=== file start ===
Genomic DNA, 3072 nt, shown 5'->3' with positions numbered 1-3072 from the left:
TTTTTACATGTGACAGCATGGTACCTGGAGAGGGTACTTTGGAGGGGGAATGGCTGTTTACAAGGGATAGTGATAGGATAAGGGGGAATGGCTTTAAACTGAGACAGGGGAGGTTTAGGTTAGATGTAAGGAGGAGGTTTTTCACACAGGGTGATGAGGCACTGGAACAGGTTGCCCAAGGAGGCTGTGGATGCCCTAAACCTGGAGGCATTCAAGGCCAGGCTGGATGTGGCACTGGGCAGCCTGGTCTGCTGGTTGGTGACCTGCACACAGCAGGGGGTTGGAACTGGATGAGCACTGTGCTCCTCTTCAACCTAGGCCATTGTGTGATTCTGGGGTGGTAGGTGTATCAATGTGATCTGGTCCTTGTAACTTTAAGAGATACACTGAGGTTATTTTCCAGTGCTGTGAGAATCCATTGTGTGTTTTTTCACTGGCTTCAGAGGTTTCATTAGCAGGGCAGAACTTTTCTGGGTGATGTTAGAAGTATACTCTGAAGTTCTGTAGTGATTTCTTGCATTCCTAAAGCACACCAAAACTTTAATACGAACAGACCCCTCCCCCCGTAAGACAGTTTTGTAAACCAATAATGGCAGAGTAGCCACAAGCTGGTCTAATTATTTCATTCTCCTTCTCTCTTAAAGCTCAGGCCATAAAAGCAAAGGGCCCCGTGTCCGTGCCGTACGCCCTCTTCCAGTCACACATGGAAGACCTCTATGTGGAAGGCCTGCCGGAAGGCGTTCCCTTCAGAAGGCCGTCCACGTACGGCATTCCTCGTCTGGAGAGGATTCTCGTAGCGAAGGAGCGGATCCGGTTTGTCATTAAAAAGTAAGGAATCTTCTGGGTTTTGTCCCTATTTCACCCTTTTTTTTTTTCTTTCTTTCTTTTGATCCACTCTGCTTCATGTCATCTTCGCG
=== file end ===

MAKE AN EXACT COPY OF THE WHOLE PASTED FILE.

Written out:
Genomic DNA, 3072 nt, shown 5'->3' with positions numbered 1-3072 from the left:
TTTTTACATGTGACAGCATGGTACCTGGAGAGGGTACTTTGGAGGGGGAATGGCTGTTTACAAGGGATAGTGATAGGATAAGGGGGAATGGCTTTAAACTGAGACAGGGGAGGTTTAGGTTAGATGTAAGGAGGAGGTTTTTCACACAGGGTGATGAGGCACTGGAACAGGTTGCCCAAGGAGGCTGTGGATGCCCTAAACCTGGAGGCATTCAAGGCCAGGCTGGATGTGGCACTGGGCAGCCTGGTCTGCTGGTTGGTGACCTGCACACAGCAGGGGGTTGGAACTGGATGAGCACTGTGCTCCTCTTCAACCTAGGCCATTGTGTGATTCTGGGGTGGTAGGTGTATCAATGTGATCTGGTCCTTGTAACTTTAAGAGATACACTGAGGTTATTTTCCAGTGCTGTGAGAATCCATTGTGTGTTTTTTCACTGGCTTCAGAGGTTTCATTAGCAGGGCAGAACTTTTCTGGGTGATGTTAGAAGTATACTCTGAAGTTCTGTAGTGATTTCTTGCATTCCTAAAGCACACCAAAACTTTAATACGAACAGACCCCTCCCCCCGTAAGACAGTTTTGTAAACCAATAATGGCAGAGTAGCCACAAGCTGGTCTAATTATTTCATTCTCCTTCTCTCTTAAAGCTCAGGCCATAAAAGCAAAGGGCCCCGTGTCCGTGCCGTACGCCCTCTTCCAGTCACACATGGAAGACCTCTATGTGGAAGGCCTGCCGGAAGGCGTTCCCTTCAGAAGGCCGTCCACGTACGGCATTCCTCGTCTGGAGAGGATTCTCGTAGCGAAGGAGCGGATCCGGTTTGTCATTAAAAAGTAAGGAATCTTCTGGGTTTTGTCCCTATTTCACCCTTTTTTTTTTTCTTTCTTTCTTTTGATCCACTCTGCTTCATGTCATCTTCGCG